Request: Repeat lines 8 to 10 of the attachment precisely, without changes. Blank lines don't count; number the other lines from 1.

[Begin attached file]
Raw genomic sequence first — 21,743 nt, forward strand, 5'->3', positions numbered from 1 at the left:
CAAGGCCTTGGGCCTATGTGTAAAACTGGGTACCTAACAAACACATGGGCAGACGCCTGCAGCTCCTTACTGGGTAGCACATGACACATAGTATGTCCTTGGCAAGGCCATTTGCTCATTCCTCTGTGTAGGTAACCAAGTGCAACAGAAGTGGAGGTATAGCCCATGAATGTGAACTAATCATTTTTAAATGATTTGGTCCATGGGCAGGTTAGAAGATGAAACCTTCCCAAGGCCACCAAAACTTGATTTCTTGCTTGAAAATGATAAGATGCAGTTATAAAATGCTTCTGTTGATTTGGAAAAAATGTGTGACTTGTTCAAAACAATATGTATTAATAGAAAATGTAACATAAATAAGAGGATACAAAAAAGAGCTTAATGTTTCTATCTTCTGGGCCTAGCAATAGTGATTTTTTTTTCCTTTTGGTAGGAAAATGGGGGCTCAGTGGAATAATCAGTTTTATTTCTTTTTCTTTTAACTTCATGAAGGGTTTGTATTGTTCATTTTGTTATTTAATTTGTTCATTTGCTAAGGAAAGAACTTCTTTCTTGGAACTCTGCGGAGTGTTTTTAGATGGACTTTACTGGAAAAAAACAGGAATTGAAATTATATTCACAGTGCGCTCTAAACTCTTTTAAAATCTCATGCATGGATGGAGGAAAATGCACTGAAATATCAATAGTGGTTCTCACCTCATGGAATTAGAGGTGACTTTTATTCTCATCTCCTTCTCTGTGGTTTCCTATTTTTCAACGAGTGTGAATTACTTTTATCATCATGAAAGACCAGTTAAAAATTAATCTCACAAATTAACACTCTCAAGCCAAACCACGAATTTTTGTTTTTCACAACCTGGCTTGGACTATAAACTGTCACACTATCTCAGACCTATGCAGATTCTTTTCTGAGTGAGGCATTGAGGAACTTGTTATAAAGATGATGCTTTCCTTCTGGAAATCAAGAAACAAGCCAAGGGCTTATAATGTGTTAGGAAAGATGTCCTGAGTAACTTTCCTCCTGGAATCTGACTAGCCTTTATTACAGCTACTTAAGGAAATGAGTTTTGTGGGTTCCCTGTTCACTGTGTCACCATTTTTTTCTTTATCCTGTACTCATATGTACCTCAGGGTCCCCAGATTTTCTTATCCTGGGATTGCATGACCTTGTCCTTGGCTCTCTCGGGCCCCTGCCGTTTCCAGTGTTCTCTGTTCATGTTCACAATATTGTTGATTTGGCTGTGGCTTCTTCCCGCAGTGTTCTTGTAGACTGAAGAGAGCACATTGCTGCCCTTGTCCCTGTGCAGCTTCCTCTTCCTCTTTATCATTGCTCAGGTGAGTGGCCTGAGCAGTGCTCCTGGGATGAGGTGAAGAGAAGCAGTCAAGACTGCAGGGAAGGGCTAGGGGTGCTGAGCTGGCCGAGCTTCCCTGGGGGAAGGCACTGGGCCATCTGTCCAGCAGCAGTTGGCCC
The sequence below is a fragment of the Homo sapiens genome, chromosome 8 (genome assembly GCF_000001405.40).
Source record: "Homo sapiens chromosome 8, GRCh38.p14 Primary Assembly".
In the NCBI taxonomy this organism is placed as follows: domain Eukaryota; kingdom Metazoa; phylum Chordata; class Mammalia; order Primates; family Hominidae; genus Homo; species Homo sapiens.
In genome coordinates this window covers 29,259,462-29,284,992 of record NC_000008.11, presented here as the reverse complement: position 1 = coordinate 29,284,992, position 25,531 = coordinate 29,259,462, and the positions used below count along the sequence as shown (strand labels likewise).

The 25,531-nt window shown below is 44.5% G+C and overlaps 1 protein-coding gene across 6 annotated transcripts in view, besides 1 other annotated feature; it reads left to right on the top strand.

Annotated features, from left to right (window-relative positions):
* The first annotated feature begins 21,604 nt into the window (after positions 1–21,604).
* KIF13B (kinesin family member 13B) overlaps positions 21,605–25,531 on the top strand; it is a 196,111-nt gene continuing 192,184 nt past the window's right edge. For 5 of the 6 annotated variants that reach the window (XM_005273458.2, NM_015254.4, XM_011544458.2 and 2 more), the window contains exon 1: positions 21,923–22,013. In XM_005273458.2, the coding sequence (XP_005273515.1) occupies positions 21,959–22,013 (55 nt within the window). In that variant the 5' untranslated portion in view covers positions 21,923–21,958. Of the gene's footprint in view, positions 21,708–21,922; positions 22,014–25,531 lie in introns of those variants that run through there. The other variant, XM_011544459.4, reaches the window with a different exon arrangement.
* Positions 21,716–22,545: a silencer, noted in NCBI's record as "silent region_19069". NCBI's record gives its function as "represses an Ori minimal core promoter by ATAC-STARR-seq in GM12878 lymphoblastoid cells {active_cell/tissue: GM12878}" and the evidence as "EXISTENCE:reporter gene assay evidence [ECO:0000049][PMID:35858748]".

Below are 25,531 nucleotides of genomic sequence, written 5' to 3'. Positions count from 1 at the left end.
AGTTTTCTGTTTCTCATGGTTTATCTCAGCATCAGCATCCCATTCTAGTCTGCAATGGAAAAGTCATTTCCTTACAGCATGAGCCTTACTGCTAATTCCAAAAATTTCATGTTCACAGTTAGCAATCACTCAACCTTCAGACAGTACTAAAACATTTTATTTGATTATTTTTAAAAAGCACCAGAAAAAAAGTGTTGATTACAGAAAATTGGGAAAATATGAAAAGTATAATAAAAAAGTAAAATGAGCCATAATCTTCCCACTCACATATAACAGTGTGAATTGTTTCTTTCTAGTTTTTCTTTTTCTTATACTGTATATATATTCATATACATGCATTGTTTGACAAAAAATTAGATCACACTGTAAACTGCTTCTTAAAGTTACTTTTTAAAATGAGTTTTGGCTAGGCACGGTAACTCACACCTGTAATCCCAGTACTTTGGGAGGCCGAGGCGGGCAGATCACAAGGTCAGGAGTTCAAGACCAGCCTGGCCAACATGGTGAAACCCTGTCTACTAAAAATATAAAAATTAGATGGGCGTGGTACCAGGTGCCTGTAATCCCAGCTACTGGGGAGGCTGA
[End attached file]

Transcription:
Annotated features, from left to right (window-relative positions):
* The first annotated feature begins 21,604 nt into the window (after positions 1–21,604).
* KIF13B (kinesin family member 13B) overlaps positions 21,605–25,531 on the top strand; it is a 196,111-nt gene continuing 192,184 nt past the window's right edge. For 5 of the 6 annotated variants that reach the window (XM_005273458.2, NM_015254.4, XM_011544458.2 and 2 more), the window contains exon 1: positions 21,923–22,013. In XM_005273458.2, the coding sequence (XP_005273515.1) occupies positions 21,959–22,013 (55 nt within the window). In that variant the 5' untranslated portion in view covers positions 21,923–21,958. Of the gene's footprint in view, positions 21,708–21,922; positions 22,014–25,531 lie in introns of those variants that run through there. The other variant, XM_011544459.4, reaches the window with a different exon arrangement.